Some might say happiness is the absence of fear, stress or anxiety. For me it is more than that. Happiness helps us to access confidence more easily and is responsible for generating your overall feeling of positivity and contentment.
Since happiness is an emotion, it means we have full-time access to it, after all, we are the generators of our emotions. Of course, our circumstances might cause us to feel other emotions too. Ones that interfere with out ability to access happiness in that moment. Although it is estimated that only 10% of our overall happiness comes from your environment.
This means that whilst we could take a universal tragedy, that depending on how someone perceived that situation, there could still be people who would consider themselves happy in spite of it. This can only be caused by how they chose to think about the life rather than what life actually presents them with.
Learning to find happiness (especially if you have grown up with or work in an environment with particularly negative people) can be a real challenge. How can you condition yourself to have more happiness more of the time?
Comparative thinking is just one of the ways that we teach clients at the hypnotherapy and NLP Clinic in Hertfordshire. Comparative thinking is when, if you’re in a bad place and you notice someone who’s in a worse position than you, it starts to make you feel better as a result of comparing your situation to that of somebody who is, in some way, worse off. Comparative thinking comes from the school of positive psychology and is a way that people can effectively begin to change how they feel about their present circumstances.
Another way to increase your levels of happiness is to stop only rewarding yourself with happiness when you have achieved a goal. You’ve probably heard about the dangers in seeing yourself as successful once you have completed something. The problem this creates is you only have a very short moment of feeling successful before you have to create another goal post somewhere further away. If you do this with happiness too, it’s something you will constantly seek and never find. Avoid telling yourself things like “I’ll be happy when I’m with my perfect partner” or “I’ll be happy when I’ve bought a new car.” Find happiness in the now.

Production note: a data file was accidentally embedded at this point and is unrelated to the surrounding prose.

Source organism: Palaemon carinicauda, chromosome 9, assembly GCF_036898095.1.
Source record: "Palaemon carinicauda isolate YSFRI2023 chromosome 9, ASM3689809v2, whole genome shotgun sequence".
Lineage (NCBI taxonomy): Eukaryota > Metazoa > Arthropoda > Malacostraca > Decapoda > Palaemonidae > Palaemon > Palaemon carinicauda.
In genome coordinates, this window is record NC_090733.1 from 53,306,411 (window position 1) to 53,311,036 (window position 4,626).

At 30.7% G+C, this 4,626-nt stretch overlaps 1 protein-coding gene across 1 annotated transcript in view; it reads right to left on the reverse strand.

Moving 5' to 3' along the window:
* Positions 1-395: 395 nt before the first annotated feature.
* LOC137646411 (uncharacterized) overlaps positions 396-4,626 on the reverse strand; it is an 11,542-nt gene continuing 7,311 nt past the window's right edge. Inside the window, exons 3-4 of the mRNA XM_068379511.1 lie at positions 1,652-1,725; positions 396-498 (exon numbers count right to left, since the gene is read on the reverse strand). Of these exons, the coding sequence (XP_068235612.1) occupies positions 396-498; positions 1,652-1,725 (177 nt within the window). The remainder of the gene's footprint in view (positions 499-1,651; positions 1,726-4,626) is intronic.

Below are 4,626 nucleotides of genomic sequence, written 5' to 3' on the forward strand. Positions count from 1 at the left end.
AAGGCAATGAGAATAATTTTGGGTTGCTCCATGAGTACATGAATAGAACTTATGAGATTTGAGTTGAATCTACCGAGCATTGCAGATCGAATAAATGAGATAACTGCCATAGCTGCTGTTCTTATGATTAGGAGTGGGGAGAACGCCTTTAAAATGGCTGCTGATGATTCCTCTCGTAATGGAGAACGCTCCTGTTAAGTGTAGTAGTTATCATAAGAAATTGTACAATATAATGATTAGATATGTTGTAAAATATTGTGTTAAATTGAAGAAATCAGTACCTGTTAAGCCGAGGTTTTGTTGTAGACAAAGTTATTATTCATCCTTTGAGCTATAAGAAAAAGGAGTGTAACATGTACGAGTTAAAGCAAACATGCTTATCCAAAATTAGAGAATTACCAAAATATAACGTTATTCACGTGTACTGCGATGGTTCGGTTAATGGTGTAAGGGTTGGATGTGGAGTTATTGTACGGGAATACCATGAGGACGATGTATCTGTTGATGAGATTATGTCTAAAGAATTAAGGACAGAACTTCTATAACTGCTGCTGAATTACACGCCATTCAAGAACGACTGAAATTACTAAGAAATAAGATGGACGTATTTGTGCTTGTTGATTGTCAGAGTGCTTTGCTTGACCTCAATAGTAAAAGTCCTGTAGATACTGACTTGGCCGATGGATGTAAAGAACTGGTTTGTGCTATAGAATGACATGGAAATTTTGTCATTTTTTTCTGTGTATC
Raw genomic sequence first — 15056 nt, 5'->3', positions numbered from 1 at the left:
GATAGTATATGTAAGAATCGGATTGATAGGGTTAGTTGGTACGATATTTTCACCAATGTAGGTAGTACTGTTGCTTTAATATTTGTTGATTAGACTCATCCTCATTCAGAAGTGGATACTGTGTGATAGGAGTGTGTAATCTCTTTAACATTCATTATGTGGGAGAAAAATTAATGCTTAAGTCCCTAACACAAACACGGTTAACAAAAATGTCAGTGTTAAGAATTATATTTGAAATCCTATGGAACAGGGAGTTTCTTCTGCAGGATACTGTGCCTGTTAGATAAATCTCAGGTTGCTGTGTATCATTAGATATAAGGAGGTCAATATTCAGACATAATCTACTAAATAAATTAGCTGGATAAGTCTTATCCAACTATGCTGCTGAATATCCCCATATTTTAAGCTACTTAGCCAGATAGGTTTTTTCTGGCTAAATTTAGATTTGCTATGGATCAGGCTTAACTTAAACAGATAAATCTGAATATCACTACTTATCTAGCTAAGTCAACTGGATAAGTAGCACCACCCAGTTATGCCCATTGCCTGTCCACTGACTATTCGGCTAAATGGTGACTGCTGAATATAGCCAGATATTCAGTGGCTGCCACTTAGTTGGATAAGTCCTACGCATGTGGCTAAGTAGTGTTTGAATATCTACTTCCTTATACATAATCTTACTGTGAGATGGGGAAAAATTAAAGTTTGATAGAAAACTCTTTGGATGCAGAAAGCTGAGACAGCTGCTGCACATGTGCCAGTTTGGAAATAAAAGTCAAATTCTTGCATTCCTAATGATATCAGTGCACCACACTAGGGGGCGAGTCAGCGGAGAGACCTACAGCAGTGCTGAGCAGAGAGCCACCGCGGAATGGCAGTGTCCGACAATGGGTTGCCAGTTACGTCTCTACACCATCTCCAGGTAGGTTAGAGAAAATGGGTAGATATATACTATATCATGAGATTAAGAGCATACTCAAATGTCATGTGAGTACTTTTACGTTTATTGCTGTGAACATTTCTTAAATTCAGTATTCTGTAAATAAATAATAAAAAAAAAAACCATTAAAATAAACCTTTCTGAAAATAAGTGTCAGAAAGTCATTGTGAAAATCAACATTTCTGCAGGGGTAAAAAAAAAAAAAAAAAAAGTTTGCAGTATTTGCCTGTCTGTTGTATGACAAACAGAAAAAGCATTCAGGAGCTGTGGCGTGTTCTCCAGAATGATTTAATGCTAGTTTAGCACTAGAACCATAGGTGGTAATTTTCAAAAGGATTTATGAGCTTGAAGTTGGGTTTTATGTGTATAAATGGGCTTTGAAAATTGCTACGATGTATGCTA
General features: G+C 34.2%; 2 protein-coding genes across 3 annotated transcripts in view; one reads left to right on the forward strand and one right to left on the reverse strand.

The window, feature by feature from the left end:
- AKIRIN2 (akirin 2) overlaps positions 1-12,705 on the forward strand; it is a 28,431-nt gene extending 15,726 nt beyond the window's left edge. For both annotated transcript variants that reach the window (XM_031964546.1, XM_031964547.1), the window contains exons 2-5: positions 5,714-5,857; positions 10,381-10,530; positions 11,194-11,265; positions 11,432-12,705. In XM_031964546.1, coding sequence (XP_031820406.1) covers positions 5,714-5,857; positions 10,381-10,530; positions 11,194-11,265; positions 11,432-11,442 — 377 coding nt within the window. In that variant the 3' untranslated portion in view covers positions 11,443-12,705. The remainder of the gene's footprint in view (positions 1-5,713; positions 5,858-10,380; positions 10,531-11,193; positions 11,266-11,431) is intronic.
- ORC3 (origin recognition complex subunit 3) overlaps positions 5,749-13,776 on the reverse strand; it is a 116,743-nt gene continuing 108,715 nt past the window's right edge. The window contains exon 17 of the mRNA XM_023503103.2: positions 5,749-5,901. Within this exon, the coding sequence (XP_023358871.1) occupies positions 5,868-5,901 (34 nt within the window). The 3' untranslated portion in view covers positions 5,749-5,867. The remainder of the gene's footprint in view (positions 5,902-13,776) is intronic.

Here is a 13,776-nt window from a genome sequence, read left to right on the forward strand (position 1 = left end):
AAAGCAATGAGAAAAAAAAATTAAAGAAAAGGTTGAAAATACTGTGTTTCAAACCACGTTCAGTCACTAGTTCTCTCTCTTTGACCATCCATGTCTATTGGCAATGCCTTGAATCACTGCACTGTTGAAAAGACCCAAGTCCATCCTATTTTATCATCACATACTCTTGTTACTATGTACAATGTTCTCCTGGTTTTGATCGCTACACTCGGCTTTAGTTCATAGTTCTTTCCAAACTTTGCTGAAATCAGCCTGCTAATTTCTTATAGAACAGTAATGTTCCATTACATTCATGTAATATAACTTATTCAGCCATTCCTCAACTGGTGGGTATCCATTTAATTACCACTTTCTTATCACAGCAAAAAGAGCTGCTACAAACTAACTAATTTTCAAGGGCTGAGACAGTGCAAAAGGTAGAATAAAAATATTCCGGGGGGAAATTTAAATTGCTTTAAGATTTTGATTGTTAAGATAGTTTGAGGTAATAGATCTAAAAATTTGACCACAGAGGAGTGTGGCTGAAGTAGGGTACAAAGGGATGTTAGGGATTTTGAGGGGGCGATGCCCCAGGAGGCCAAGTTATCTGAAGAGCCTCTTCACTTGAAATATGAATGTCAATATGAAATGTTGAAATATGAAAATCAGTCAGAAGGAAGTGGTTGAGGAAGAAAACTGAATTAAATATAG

If happiness for what you have right now seems like to big an undertaking, then a smaller step can be to begin to find happiness in the every day things that you have learned to take for granted. For example, seeing a butterfly or a moment of warm sunshine on your face before the clouds blow over. When you have these experiences remark out loud or in your mind how lovely they are, or how grate fun you are. This will start to reprogram your mind to seek out more experiences like this. Plus it increases your positive memory references so that you have good memories you can return to for a top-up or ‘happy’ when you need it.
By Gemma Bailey